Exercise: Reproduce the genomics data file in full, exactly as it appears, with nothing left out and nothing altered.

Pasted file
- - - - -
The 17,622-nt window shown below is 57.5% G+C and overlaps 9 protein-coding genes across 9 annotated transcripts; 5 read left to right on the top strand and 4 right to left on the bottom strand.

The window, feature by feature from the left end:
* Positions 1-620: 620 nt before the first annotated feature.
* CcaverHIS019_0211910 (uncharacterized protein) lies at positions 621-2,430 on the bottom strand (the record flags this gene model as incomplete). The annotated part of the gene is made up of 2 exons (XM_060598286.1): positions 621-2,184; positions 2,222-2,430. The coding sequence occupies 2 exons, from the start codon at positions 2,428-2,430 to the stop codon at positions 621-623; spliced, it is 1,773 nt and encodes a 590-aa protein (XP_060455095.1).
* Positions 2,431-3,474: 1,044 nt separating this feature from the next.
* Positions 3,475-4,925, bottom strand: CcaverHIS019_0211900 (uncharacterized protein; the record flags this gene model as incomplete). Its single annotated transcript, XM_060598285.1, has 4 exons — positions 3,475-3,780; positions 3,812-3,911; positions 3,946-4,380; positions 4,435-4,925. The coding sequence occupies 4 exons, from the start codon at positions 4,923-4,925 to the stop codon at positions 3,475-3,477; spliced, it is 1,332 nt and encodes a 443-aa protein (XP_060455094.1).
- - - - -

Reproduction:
The 17,622-nt window shown below is 57.5% G+C and overlaps 9 protein-coding genes across 9 annotated transcripts; 5 read left to right on the top strand and 4 right to left on the bottom strand.

The window, feature by feature from the left end:
* Positions 1-620: 620 nt before the first annotated feature.
* CcaverHIS019_0211910 (uncharacterized protein) lies at positions 621-2,430 on the bottom strand (the record flags this gene model as incomplete). The annotated part of the gene is made up of 2 exons (XM_060598286.1): positions 621-2,184; positions 2,222-2,430. The coding sequence occupies 2 exons, from the start codon at positions 2,428-2,430 to the stop codon at positions 621-623; spliced, it is 1,773 nt and encodes a 590-aa protein (XP_060455095.1).
* Positions 2,431-3,474: 1,044 nt separating this feature from the next.
* Positions 3,475-4,925, bottom strand: CcaverHIS019_0211900 (uncharacterized protein; the record flags this gene model as incomplete). Its single annotated transcript, XM_060598285.1, has 4 exons — positions 3,475-3,780; positions 3,812-3,911; positions 3,946-4,380; positions 4,435-4,925. The coding sequence occupies 4 exons, from the start codon at positions 4,923-4,925 to the stop codon at positions 3,475-3,477; spliced, it is 1,332 nt and encodes a 443-aa protein (XP_060455094.1).